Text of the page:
Put breadcrumbs in your code with frequent commits
- Building a solid foundation: Prelude
- Playing “Where’s Waldo?” with someone else’s code
- Code structure and layout
- Can your code pass the smell test?
- Are you an abstract coder or a traditionalist
- Put breadcrumbs in your code with frequent commits
In the fable of Hansel and Gretel, we hear the story of two children lost in the woods and the unfortunate circumstances that befouled them. An important part of the story is that they were initially safe as they followed the trail of stones that they left. Later in the story, the two children used bread and the birds ate the trail of breadcrumbs. The outcome was grim for the Witch in the gingerbread house but there was a different point that I would like to discuss. Do you put breadcrumbs in your code?
As many of my stories go, we find our protagonist sitting in his chair with his face firmly planted in his palms. Tears are streaming down his face and his fingers are cramping. You may ask why such a dire portrait of a broken developer. I have been this fellow many times. Two days ago, I even slipped into my old habit of ‘just one more function and then I will commit’. I ended up spending almost 4hrs backtracking everything that I had changed because I realized that I kept introducing bugs. You see, I created an earlier method that was unstable even though it passed my tests. Refactoring the method was the only option but I had not committed anything all day.
For the past few years, I have started leveraging Git more and more in my projects. I could have saved a lot of my hair had I leveraged repositories and source-code control. You must have guessed by now that my youth was full of a ‘run-and-gun’ view on development. I learned a very hard lesson that ‘I don’t have time to waste on project planning’ isn’t always the right response. I have lost too many hours over the years chasing down bugs or rewriting code because something happened to my local copy of code.
When it comes to creating your own breadcrumbs, here is what I would suggest:
- Leverage Git or something similar: I am a big fan of Git and use it for all of my projects including the rinky-dinky scripts. There are a plethora of tools available and it is very easy to get started.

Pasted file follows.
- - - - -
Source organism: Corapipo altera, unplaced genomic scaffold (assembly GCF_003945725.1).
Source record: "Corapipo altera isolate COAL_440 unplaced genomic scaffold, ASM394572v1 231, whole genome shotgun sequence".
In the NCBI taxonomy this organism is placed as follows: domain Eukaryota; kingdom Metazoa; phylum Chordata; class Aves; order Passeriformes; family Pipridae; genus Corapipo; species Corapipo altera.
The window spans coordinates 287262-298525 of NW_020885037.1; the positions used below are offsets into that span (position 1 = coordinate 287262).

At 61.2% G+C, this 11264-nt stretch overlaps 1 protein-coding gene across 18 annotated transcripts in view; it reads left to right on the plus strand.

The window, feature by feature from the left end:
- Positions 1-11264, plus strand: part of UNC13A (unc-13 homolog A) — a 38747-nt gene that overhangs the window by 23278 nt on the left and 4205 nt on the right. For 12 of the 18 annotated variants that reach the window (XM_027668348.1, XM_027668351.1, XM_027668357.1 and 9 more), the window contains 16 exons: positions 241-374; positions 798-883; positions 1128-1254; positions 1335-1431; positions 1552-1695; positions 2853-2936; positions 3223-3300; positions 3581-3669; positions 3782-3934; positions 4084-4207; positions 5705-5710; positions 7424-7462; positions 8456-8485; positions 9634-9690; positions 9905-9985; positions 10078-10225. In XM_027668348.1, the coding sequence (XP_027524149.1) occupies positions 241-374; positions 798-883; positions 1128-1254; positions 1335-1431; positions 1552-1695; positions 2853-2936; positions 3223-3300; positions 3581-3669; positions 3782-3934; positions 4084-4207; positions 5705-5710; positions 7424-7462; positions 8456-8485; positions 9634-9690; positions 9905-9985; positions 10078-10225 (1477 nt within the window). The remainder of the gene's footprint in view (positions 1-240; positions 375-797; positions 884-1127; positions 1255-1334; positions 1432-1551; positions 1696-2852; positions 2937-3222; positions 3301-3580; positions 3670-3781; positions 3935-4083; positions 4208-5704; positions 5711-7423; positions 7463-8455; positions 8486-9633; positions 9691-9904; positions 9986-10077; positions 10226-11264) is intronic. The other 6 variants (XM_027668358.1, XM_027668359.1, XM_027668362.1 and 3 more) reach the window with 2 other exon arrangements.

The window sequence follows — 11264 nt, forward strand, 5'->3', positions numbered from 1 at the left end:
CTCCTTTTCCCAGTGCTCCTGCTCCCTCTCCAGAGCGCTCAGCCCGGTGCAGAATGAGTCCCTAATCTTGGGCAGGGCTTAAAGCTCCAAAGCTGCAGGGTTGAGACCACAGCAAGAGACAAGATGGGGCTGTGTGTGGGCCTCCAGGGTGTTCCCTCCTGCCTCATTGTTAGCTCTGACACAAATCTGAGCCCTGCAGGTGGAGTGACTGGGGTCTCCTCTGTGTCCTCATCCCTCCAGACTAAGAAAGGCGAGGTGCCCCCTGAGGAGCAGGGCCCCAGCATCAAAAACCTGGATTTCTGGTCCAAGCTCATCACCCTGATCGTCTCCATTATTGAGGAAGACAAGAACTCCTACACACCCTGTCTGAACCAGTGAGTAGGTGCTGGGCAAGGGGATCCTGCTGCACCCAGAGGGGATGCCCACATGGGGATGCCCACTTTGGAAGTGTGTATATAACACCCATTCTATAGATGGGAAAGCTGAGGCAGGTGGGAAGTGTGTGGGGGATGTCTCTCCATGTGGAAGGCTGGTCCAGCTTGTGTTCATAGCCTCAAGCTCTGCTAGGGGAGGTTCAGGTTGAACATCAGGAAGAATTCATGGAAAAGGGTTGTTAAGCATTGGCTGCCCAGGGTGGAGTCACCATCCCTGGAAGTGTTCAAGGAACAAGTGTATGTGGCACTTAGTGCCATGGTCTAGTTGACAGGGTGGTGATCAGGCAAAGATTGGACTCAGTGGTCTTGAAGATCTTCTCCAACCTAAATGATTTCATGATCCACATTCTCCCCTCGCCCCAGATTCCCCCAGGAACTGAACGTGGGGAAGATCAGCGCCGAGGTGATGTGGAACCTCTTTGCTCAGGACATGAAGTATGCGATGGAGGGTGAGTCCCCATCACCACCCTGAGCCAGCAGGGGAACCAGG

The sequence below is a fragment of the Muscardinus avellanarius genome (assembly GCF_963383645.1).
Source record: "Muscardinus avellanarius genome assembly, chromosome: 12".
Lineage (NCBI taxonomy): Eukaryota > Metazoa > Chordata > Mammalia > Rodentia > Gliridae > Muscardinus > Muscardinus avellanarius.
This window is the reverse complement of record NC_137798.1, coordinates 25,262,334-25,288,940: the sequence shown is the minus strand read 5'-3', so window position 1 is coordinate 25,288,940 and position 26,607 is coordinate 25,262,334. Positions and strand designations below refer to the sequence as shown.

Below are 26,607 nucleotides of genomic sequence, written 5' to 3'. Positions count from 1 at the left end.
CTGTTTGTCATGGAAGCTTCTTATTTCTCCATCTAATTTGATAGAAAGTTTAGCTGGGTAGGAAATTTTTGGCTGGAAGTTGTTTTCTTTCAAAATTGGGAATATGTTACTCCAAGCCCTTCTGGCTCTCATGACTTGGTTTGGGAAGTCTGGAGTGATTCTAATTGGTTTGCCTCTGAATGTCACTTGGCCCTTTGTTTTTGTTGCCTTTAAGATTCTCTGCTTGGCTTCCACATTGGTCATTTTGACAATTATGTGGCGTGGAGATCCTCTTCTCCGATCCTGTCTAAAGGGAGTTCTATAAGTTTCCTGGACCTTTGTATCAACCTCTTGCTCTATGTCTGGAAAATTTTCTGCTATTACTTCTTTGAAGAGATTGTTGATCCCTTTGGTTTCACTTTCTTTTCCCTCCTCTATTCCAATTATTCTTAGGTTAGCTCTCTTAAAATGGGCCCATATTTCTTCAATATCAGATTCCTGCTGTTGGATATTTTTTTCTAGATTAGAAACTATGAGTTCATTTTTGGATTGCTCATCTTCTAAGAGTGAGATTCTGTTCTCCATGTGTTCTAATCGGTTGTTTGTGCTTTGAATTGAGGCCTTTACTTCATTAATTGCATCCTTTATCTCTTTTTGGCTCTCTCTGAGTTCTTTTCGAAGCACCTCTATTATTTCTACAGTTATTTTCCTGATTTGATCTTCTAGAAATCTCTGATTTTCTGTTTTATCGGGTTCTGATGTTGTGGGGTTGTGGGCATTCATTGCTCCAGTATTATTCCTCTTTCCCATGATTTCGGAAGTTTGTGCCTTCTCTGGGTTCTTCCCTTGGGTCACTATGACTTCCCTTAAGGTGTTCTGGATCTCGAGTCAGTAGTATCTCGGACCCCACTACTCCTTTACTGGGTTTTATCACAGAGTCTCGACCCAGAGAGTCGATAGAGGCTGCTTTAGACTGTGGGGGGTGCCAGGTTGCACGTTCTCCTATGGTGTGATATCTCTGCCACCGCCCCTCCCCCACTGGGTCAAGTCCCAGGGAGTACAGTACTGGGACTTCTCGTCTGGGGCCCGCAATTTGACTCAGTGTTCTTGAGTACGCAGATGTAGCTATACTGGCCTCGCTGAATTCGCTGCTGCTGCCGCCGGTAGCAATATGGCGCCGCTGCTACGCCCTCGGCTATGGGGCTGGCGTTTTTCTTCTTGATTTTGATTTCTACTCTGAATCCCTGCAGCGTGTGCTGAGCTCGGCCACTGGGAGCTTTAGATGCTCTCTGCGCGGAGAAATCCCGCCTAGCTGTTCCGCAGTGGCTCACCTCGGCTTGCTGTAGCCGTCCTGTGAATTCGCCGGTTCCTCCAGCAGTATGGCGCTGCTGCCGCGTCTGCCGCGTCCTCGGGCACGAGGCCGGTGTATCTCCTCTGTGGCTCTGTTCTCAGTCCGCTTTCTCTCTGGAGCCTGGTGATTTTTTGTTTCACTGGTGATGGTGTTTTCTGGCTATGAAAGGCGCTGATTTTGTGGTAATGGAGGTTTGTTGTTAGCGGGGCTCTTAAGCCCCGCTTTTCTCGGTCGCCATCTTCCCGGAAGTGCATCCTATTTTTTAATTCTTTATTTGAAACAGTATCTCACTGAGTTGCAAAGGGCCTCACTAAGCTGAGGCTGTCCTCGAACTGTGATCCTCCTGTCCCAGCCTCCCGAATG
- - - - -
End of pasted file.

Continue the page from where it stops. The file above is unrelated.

- New Feature? New Branch!: This is my golden rule and I thought it was pretty common. Recently, I have seen too many repositories that contain one branch – Master. The benefit that I find to feature branches is simple. I can work on any feature that I want without worrying about breaking the history of my repo. I also can work on a specific branch and merge with master when it is ready. Remember, an Agile software release means at the end of a sprint you have a shippable product.
- Branch often: Recently, I have started to create sub-branches in my feature branch. There are times that I am writing scratch code but need to keep it in more than a git stash. I even sometimes will split the branch when I realize that what I am about to do in the next series of steps will likely break or wreak havoc on what I have done so far. A simple way to handle this is to create a new branch named something like _recycle/<feature>_<rev>. Remember our earlier post about styling? In this case, I know at a glance that any branch with an ‘_’ should never be pushed to origin as it is intended to be a local branch. Local branches make life so much easier. Often times, I will leverage git checkout to reset a single file when I goof up something.
- Descriptive commit messages will save you time: I do 99% of my git work in iTerm but there is one thing that I use SourceTree to manage – my commits. I like the fact that I can do a git diff right in the UI and can quickly see the changes. The fact that I have this information means that I can quickly add it to my commit message in a multi-line format. Now each commit has all the details about my changes. The benefit to me and anyone else is that it is easier to see where and when a bug or change might be introduced.
- Git Stash – The emergency save button: I use this one often. Imagine that you are working on a feature and the boss calls and would like to stop by for a demo. Since I only commit once my tests pass, I know that my earlier commit is ready to go to that point. Stash is perfect for those types of things and likely how you have used it. I leverage it in another way. Pushing code from one branch to another becomes a breeze with this little trick.
There are many different tips and tricks in using Git. The point is to start using the tools to make your life easier and to build a solid foundation. The benefit to you is fewer panicked moments when the laptop crashes and everything dives deep into the bowels of the earth. Personally, the list that I shared are a few of my current productivity solutions and have greatly helped me.